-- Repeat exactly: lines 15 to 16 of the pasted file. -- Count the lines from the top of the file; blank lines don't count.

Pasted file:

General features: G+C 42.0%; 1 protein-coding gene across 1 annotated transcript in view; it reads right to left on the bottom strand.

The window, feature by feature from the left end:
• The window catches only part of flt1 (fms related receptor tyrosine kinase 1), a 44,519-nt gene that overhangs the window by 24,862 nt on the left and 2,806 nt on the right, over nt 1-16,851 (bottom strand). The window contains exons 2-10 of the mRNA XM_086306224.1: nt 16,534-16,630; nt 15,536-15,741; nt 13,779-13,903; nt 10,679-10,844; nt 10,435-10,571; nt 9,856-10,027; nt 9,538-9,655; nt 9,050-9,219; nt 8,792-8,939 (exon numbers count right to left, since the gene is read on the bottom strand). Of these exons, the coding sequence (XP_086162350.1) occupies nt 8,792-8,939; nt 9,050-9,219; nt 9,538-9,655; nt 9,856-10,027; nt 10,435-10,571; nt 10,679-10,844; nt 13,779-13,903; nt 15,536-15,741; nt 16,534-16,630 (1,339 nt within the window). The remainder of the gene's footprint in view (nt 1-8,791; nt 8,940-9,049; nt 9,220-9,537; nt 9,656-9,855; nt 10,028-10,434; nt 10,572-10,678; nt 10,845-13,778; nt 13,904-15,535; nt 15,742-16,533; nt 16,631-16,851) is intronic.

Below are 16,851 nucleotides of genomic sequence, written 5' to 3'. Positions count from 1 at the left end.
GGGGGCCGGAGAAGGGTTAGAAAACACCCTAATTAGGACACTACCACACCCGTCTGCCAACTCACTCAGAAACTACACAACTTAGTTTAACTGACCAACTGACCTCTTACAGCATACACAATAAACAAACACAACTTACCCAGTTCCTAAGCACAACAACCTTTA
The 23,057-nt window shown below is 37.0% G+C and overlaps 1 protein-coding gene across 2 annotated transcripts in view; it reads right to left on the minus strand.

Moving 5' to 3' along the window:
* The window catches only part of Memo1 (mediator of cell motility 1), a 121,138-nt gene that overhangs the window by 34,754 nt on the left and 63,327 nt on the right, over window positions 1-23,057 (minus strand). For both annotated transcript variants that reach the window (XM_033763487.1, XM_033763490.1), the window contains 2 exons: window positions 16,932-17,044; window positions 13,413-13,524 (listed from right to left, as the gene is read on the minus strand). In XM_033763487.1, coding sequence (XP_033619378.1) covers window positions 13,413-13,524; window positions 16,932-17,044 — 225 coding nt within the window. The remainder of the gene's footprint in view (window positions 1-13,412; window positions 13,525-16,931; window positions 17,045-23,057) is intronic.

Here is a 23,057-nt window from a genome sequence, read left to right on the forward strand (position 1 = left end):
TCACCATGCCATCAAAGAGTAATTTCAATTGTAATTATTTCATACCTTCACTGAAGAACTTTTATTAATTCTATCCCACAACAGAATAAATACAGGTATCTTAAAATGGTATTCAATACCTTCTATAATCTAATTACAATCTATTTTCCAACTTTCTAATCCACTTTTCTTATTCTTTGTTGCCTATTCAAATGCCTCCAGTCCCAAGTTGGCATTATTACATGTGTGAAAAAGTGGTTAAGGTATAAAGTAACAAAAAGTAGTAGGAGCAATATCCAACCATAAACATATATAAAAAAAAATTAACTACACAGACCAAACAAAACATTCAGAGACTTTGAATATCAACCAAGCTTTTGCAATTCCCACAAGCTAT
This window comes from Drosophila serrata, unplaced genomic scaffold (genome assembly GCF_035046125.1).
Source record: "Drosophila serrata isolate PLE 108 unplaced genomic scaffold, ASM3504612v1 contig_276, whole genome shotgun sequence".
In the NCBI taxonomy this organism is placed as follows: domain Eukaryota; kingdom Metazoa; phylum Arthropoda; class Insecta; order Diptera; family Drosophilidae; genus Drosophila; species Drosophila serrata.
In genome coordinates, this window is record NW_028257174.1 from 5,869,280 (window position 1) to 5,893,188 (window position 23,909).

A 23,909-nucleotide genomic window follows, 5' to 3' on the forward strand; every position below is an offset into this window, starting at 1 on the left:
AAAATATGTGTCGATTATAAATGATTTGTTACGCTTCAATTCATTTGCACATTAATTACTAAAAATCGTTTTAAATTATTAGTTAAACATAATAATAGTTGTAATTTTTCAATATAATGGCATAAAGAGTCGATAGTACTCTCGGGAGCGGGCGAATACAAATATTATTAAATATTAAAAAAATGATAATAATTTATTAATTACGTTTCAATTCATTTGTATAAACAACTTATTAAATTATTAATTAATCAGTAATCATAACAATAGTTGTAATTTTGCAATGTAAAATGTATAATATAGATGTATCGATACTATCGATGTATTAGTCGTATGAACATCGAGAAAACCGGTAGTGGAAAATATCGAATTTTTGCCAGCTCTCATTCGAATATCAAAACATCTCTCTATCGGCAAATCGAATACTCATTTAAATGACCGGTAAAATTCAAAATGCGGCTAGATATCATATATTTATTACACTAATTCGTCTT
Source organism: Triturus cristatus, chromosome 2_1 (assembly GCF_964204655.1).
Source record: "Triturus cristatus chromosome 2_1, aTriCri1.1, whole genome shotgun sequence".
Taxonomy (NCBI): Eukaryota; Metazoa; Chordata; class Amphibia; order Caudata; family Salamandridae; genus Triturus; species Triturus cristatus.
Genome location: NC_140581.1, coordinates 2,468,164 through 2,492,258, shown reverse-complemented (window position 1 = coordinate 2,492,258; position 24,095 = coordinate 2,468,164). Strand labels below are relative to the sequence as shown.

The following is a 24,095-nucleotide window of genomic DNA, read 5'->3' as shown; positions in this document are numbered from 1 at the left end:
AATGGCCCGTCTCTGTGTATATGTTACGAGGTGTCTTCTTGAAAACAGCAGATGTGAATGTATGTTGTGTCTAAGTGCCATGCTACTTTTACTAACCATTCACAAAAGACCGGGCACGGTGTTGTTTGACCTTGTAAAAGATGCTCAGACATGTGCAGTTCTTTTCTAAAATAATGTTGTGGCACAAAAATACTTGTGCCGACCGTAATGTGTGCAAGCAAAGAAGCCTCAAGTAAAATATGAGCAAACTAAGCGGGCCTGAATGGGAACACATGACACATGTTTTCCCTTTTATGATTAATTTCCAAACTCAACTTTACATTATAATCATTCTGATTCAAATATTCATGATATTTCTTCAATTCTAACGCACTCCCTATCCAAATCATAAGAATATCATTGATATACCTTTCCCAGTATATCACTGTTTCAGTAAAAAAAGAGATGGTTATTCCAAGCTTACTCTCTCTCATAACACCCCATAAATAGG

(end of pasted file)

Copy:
A 23,909-nucleotide genomic window follows, 5' to 3' on the forward strand; every position below is an offset into this window, starting at 1 on the left:
AAAATATGTGTCGATTATAAATGATTTGTTACGCTTCAATTCATTTGCACATTAATTACTAAAAATCGTTTTAAATTATTAGTTAAACATAATAATAGTTGTAATTTTTCAATATAATGGCATAAAGAGTCGATAGTACTCTCGGGAGCGGGCGAATACAAATATTATTAAATATTAAAAAAATGATAATAATTTATTAATTACGTTTCAATTCATTTGTATAAACAACTTATTAAATTATTAATTAATCAGTAATCATAACAATAGTTGTAATTTTGCAATGTAAAATGTATAATATAGATGTATCGATACTATCGATGTATTAGTCGTATGAACATCGAGAAAACCGGTAGTGGAAAATATCGAATTTTTGCCAGCTCTCATTCGAATATCAAAACATCTCTCTATCGGCAAATCGAATACTCATTTAAATGACCGGTAAAATTCAAAATGCGGCTAGATATCATATATTTATTACACTAATTCGTCTT